Paul Simon - So Beautiful or so What (2011)


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By Nick DeRiso

Paul Simon's new record, his first since 2006's dense Brian Eno-collaboration Surprise, is a career-spanning, sometimes duskily ruminative, quirk-splashed triumph—simultaneously bold in its constructions and timeless in its themes. There's a freedom, perhaps, that comes from going it alone: After 30 years with Warner Bros., Simon paid for the lengthy sessions that eventually produced So Beautiful or So What, then signed with the Concord Music Group. The album is due out on Tuesday; a sold-out tour of theaters and small clubs will then follow, beginning on April 15 in Seattle.

Simon has, with this long-awaited effort, found a way to combine the subtlety and directness of his early work with the complexity—both musical and emotional—of subsequent exotic sideroads like Graceland and Rhythm of the Saints. You hear every piece of that long history, sometimes inside of one song: A percussive South Indian rhythm signature opens “Dazzling Blues," but then Simon encircles the tune with finger-picking, bluegrass-infused guitar line, a stirring reminder of his perhaps forgotten abilities on the instrument.

Yet the album is more than an interesting interpolation of the leaping clickety clack of “Cecilia," the frank self examinations of “Still Crazy After All These Years," and his later fascination with supple Afropop. Simon, 69, ended up taking more than two years to complete So Beautiful or So What, and his patient craftsmanship imbues the project with a striking inventiveness. There's also a growing sense of mystery and of forebearance, away from the thrilling din of music made with a core band that included longtime guitarist Vincent Nguini and percussionist Steve Shehan (Bob Dylan, Peter Gabriel). Simon, in his quietest moments, seems to be engaged in a desperate fight against the gloaming. And not always winning.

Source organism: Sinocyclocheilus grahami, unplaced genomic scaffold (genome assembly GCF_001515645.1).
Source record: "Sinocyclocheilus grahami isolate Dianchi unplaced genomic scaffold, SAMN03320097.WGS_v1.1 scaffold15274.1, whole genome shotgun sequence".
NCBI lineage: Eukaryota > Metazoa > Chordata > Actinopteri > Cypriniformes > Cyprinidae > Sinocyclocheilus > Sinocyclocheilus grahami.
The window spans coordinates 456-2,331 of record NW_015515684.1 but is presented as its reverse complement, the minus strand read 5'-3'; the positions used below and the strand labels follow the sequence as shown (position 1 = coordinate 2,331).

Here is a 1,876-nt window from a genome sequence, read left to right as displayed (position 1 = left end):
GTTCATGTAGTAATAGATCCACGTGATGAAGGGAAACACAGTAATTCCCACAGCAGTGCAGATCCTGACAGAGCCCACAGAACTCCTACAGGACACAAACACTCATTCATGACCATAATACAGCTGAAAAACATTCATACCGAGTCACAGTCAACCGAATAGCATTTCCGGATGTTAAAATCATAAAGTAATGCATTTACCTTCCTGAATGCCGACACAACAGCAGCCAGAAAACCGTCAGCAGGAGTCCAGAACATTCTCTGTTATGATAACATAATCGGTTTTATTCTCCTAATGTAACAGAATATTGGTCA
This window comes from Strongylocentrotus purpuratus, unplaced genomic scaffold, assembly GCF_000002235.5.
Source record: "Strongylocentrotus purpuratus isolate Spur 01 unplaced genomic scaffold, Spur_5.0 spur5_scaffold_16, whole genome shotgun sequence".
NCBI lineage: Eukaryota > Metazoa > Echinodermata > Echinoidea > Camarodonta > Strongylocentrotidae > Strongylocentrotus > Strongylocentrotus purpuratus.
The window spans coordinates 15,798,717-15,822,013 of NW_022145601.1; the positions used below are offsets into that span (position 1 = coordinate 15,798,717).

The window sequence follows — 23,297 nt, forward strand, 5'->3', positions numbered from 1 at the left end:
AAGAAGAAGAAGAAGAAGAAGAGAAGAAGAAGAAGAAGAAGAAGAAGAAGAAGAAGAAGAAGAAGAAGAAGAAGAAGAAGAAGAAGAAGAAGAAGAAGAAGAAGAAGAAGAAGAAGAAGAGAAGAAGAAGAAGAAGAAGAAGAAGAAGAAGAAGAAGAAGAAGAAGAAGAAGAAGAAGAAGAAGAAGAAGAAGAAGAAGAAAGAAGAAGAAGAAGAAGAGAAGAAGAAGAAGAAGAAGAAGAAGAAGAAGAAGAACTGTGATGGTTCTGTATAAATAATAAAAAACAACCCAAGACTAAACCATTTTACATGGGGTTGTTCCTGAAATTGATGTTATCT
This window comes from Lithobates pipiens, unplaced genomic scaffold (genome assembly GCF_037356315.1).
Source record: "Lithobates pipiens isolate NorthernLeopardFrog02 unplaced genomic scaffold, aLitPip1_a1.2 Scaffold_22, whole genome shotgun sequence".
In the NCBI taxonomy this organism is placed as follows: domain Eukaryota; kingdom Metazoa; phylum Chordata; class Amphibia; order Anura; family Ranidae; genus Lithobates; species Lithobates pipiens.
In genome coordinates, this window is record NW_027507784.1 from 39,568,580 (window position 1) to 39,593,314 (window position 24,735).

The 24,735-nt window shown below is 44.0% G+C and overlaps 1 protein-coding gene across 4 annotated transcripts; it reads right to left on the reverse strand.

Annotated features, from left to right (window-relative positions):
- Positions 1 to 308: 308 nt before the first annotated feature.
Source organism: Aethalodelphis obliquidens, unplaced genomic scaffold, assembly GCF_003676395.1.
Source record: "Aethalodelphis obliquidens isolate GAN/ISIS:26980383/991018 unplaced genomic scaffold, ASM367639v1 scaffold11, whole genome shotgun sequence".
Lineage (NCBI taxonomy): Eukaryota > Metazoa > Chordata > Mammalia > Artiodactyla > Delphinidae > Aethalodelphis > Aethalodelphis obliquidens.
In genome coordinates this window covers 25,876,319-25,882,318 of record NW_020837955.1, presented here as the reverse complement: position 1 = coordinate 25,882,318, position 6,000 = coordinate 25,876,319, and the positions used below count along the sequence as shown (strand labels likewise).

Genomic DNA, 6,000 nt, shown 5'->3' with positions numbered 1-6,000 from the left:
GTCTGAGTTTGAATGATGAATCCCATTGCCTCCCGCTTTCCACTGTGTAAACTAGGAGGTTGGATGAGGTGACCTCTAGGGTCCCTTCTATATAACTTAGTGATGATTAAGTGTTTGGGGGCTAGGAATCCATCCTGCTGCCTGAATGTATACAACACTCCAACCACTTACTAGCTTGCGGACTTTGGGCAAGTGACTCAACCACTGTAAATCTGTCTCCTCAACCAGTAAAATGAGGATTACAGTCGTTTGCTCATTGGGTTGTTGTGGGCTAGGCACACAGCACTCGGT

[ONE TRACK MIND: “The Afterlife," an advance tune from So Beautiful or So What, is almost like a long-lost discovery from Graceland. Not that there's anything wrong with that.]

He dabbles, I think brilliantly, in distinctly modern studio experimentation, laying a portion of a fiery 1941 sermon by the Rev. J.M. Gates into “Getting Ready for Christmas Day" with such skill that it sounds like a found-object field holler. “Love Is Eternal Sacred Light" rumbles out with a caverous harmonica-driven beat, like a space-station bar band. It was only later, after some time with it, that I pinpointed the sample as the late Sonny Terry. That's him, wailing away on the harp, a ghost forever playing the train whistle blues.

With “Rewrite," Simon employs a West African kora harp and djembe drum—but also, occasionally echoing low in the mix, the gutteral bleets of a wildebeest and other night sounds recorded while on a family trip to Kenya. “Rewrite" is so sinewy, so itchy and sharply rhythmic, that it sparked a realization, perhaps for the first time, that there is no bass guitar on this record. So Beautiful or So What is that rarest of listening experiences, one that rewards time spent with these shimmering new insights.

And it's not just the music. Simon, probing and wry, revisits many of the questions that have defined his work. But this album's sprite rhythms, its flinty experimentation, those kinetic stringed instruments, they all work in arresting contrast to some of the darker notions crossing his mind these days. The title track has an attitude—life is what you make of it, he sings, so get going—that's as tough minded as its beat. But things aren't always that easy, and Simon knows it. There are times, in fact, where he sounds genuinely angry.

Still, Simon keeps going, and that becomes its own kind of affirmation. On “Rewrite," about a Vietnam vet trying to weave his way into society again, as on “Love and Hard Times" and “Questions for the Angels"—and further back, almost all the way back into his past—people never stop grasping for meaning in an angry, confusing world. What they find, one song at a time, isn't always salvation ("Afterlife" actually makes the whole process sound like a frustrating day at the DMV) so much as it is a rediscovered passion for living, step after step, one day at a time.

There are small, good things along the way. Paul Simon's new record is one of them.

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This story appears courtesy of Something Else!.
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